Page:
Winnie-the-Pooh, the character invented by A. A. Milne, is a continuing worldwide phenomenon that continues to this day. The success of "Winnie the Pooh" (2011), directed by Stephen J. Anderson and Don Hall, helped Walt Disney Animation Studios regain its footing after the near-disastrous 2000's, when its only true success was "Lilo & Stich." While not a smash hit at the box office, "Winnie the Pooh" helped restore peoples' faith in the Disney magic and was virtually assured of selling a ton of home videos for parents eager to entertain their toddlers.
|Owl and Tigger|
Picking up the characters from 1977's "The Many Adventures of Winnie the Pooh," "Winnie the Pooh" continued the return to hand-drawn animation begun with "The Princess and the Frog" to good effect, winning over critics with its traditional feel which, no doubt, probably reminded many of them of their own childhoods.
|John Cleese narrates from the book|
Pooh is out of honey, so he goes out to search for some. Eeyore, though, has lost his tail and needs to find a replacement. Together with Tigger, Rabbit, Owl, Kanga and Roo, Pooh decides to do something to help. Christopher Robin holds a contest to see who can replace the tail, the prize being a pot of fresh honey. They try various solutions, such as scarves and cuckoo clocks, but nothing is satisfactory to Eeyore.
|Christopher Robin addressing his friends|
When Pooh goes to visit Christopher Robin the next day, he finds a note saying that Robin is out and will be back later. Pooh can't read, so he asks Owl to help, but Owl can't read very well either. He tells Pooh that the note says that Robin has been kidnapped by the evil monster known as the "Backson." Eager to rescue Robin, Rabbit devises a plan to lure the Backson to a pit, into which they hope he will fall so they can trap him there. Tigger tries to teach Eeyore how to fight, and so dresses up like the Backson, but this scares Eeyore and he runs off and hides in the river.
|Pooh and Piglet|
Still looking for honey, Pooh stumbles into the pit meant to trap the Backson. He can't get out, so Kanga, Roo, Rabbit and Eeyore try to help him out. They, however, manage to fall into the pit themselves, with the anchor that Eeyore found underwater to replace his tail not helping matters. Piglet then tries to get everyone out, but he sees Tigger dressed as the Backson and flies in terror in a red balloon. The balloon knocks some of the storybook's letters into the pit. Tigger and Piglet then also wind up in the pit. Pooh finally comes up with a way to use the fallen storybook letters as a ladder for them all to climb out of the pit. Once they get out, they see Christopher Robin, who clarifies that he meant "back soon" and not "backson."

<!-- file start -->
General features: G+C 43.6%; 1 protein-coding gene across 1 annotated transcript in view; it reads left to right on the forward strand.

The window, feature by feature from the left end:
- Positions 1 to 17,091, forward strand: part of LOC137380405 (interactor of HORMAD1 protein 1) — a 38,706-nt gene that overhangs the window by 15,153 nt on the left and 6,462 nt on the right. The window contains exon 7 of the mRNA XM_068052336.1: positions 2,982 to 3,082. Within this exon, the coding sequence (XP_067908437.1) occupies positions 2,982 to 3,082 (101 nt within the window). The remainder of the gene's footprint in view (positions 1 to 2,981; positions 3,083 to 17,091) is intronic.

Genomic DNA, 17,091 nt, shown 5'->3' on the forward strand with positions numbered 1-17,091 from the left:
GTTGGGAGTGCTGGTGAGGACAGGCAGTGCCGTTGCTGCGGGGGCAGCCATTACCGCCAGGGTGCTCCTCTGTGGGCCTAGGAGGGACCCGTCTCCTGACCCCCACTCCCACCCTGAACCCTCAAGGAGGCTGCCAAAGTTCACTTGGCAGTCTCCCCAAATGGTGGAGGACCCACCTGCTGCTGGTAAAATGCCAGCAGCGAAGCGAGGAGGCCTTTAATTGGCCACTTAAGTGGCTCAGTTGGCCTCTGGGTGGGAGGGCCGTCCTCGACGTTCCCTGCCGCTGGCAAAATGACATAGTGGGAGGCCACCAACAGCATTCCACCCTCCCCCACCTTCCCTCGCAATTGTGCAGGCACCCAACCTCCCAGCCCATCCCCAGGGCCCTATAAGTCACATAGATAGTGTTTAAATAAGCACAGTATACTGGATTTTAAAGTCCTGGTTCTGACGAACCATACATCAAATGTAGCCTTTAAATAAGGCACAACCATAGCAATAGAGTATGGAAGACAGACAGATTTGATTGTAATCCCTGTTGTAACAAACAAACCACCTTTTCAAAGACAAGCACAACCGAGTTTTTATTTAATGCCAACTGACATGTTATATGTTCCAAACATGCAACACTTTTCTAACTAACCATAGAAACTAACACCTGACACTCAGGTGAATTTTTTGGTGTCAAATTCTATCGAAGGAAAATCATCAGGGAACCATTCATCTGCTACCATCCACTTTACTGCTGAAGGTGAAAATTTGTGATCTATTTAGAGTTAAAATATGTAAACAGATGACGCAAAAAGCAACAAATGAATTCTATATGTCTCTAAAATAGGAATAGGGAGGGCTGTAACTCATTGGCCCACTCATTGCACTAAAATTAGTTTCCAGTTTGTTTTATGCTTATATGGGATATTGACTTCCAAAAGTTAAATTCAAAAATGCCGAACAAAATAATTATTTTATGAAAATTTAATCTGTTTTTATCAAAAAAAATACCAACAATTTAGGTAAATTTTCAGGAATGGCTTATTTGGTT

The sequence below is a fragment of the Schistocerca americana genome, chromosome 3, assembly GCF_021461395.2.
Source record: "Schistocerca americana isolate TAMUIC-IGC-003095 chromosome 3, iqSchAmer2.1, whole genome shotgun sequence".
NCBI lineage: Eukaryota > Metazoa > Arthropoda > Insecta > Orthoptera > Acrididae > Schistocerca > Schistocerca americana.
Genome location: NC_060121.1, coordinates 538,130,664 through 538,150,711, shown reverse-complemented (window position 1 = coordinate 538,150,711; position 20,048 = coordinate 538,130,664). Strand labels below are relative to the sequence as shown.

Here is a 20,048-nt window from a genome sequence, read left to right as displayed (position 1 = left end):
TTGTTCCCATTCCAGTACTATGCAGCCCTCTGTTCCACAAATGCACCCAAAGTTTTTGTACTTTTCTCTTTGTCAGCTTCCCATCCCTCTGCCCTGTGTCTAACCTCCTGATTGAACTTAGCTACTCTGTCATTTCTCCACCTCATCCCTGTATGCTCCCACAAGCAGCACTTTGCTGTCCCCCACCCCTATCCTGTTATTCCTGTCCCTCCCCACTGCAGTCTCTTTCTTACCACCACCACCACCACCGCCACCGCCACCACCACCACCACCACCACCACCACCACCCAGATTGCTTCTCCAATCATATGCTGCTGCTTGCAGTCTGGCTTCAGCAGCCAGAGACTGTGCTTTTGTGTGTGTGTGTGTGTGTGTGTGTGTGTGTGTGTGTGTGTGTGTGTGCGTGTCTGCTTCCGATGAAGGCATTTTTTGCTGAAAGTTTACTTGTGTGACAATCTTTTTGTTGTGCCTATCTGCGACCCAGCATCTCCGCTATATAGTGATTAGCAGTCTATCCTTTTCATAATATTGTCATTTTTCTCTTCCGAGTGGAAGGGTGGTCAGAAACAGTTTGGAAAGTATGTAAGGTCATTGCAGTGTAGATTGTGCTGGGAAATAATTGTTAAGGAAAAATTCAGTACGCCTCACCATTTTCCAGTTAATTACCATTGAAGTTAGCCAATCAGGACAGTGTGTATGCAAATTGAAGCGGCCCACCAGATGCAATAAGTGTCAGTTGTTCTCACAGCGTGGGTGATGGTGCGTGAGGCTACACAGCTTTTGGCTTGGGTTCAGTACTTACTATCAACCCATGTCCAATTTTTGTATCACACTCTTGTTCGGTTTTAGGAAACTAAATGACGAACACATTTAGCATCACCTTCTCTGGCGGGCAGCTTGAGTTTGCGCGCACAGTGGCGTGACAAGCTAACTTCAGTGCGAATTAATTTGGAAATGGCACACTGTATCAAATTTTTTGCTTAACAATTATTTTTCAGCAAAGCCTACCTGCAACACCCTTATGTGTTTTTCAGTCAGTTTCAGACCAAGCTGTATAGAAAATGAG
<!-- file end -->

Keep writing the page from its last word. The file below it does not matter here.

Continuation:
|Christopher Robin and his balloon|
Pooh finds out that Owl accidentally took Eeyore's tail, using it as part of his front door. Realizing that Eeyore needs the tail, Pooh leaves before eating any honey and returns the tail to Eeyore. Christopher Robin rewards Pooh by giving him a pot of fresh honey. After the film ends and the credits have run, it is revealed that the Backson does, indeed, exist. Rather than fearsome and malevolent, he is very nice and collects the lures left to trap him in the pit, intending to return them to their rightful owner, but falls into the pit himself. He waits patiently for a rescue, hoping that whoever lost the things will be "back soon."
|Kanga and Roo|
There still were Disney veterans from the Pooh shorts of the 1960s and 1970s, such as Bunny Mattinson, and they drew up the characters with an eye toward following in the footsteps of earlier Disney interpretations. The directors, Hall and Anderson, were old pros who had worked on numerous Disney animated feature films of the 2000s. Just as in "The Princess and the Frog," "Winnie the Pooh" uses the Toon Boom Animation Harmony software that enhances hand-drawn animation without replacing it.
|Rabbit and Piglet|
It probably isn't necessary to say that "Winnie the Pooh" is very kid-friendly, the younger the better. It features three stories by Milne, and is a very faithful adaptation. Short films with similar themes, "The Ballad of Nessie" and "Cubby's Goldfish," were shown with "Winnie the Pooh," making it an enjoyable experience for little children. For what it is, "Winnie the Pooh" delivers just what parents no doubt expect from a Disney Winnie the Pooh film, with a gentle plot and backgrounds painted in soothing watercolor tones assured of calming down even the most rambunctious of toddlers.
|Tigger having fun with Pooh|
The soundtrack songs by Robert and Kristen Lopez, score by Henry Jackman, is well-designed for children to enjoy and succeeds in that regard. The song "So Long" being nominated for a Grammy, and Zooey Deschanel sings the traditional "Winnie the Pooh" theme song.
|Pooh, his friends and the storybook letters|
The voice actors are all just what you would expect. Jim Cummings continues voicing Pooh and Tigger as he has since the 1980s, while Travis Oates does Piglet, Tom Kenny is Rabbit, Craig Ferguson gives Owl a Scottish flair, Bud Luckey is Eeyore, and Jack Boutler provides the voice of Christopher Robin. John Cleese narrates in fine fashion, and Kristen Anderson-Lopez, who helped her husband with the soundtrack, provides the rare female voice as Kanga.
|A walk into the sunset after another successful day|
Some things in life are timeless. It's difficult to think of Winnie the Pooh ever going out of fashion for children in the proper age range. Taken together with "The Many Adventures of Winnie the Pooh," "Winnie the Pooh" is a stellar choice for entertaining small children while also teaching them mild lessons about working together and not automatically assuming things about people because of their appearance. The animation of "Winnie the Pooh" is worlds better than that in earlier versions, and the film is a worthy addition to any Pooh library.
Below is the trailer from "Winnie the Pooh."